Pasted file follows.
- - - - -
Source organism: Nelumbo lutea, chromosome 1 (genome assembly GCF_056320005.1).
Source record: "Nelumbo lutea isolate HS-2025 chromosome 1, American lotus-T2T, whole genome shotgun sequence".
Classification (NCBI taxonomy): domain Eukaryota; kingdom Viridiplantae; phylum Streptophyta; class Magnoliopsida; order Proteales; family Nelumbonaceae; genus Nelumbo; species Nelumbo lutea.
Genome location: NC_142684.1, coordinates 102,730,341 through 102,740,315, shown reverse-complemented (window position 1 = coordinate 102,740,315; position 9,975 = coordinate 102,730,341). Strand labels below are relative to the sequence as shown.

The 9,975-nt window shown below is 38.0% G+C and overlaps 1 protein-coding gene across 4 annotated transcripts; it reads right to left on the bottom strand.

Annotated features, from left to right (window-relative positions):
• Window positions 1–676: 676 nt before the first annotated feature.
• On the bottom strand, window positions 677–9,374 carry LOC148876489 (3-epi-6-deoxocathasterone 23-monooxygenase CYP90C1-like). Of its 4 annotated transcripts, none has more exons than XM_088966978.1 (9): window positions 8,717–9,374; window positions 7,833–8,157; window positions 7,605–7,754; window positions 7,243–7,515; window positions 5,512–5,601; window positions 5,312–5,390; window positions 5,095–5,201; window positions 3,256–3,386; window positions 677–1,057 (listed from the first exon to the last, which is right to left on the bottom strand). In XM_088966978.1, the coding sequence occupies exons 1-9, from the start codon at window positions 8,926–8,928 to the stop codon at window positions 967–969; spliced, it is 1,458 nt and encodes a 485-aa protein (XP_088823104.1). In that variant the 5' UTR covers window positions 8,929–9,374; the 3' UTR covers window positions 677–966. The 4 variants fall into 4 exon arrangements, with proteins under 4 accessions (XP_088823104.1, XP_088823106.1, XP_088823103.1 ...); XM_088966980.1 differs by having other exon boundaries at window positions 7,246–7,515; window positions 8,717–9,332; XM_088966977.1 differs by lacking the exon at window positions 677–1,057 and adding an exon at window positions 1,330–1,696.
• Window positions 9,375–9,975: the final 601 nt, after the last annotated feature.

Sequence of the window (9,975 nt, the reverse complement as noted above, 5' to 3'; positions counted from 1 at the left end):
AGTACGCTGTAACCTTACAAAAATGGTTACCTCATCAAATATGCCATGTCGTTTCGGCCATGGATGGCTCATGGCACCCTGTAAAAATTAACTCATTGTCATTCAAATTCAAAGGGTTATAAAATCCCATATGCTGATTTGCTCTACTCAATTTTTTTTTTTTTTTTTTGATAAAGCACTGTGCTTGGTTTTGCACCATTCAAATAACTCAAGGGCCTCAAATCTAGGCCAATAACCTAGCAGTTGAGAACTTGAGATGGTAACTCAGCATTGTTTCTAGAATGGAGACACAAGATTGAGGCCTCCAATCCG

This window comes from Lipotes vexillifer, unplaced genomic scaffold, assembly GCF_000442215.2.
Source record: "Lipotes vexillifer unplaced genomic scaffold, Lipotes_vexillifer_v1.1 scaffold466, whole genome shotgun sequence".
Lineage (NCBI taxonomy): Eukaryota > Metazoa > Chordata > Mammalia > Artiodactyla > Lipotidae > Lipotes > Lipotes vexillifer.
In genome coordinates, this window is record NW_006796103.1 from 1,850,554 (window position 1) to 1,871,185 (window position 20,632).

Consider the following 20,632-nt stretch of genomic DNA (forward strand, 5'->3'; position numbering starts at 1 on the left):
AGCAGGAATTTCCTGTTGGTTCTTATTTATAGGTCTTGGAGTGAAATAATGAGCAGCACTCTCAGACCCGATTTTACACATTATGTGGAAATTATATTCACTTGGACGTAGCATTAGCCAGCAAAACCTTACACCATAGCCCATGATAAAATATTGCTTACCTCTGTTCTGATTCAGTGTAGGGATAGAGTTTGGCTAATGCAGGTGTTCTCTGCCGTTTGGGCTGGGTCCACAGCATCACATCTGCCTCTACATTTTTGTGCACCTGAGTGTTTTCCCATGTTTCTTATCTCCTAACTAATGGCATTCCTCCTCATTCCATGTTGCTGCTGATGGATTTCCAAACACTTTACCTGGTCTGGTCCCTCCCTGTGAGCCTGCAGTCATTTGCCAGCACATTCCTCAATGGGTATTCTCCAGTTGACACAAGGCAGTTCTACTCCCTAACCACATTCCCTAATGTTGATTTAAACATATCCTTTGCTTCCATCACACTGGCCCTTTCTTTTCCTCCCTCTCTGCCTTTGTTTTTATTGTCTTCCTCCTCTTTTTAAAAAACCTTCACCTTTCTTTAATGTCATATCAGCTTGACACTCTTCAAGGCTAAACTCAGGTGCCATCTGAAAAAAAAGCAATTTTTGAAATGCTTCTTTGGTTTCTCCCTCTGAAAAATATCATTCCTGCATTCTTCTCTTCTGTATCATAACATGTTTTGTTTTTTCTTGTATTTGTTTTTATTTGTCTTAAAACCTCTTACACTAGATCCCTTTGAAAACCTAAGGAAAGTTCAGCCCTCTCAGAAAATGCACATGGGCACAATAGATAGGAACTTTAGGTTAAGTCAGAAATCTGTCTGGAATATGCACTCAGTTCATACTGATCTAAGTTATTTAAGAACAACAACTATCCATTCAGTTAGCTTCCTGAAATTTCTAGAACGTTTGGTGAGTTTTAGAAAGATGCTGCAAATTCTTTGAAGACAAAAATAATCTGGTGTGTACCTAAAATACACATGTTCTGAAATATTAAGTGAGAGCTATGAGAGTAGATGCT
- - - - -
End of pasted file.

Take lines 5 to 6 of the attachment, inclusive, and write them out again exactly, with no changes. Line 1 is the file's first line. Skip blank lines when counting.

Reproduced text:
The 9,975-nt window shown below is 38.0% G+C and overlaps 1 protein-coding gene across 4 annotated transcripts; it reads right to left on the bottom strand.

Annotated features, from left to right (window-relative positions):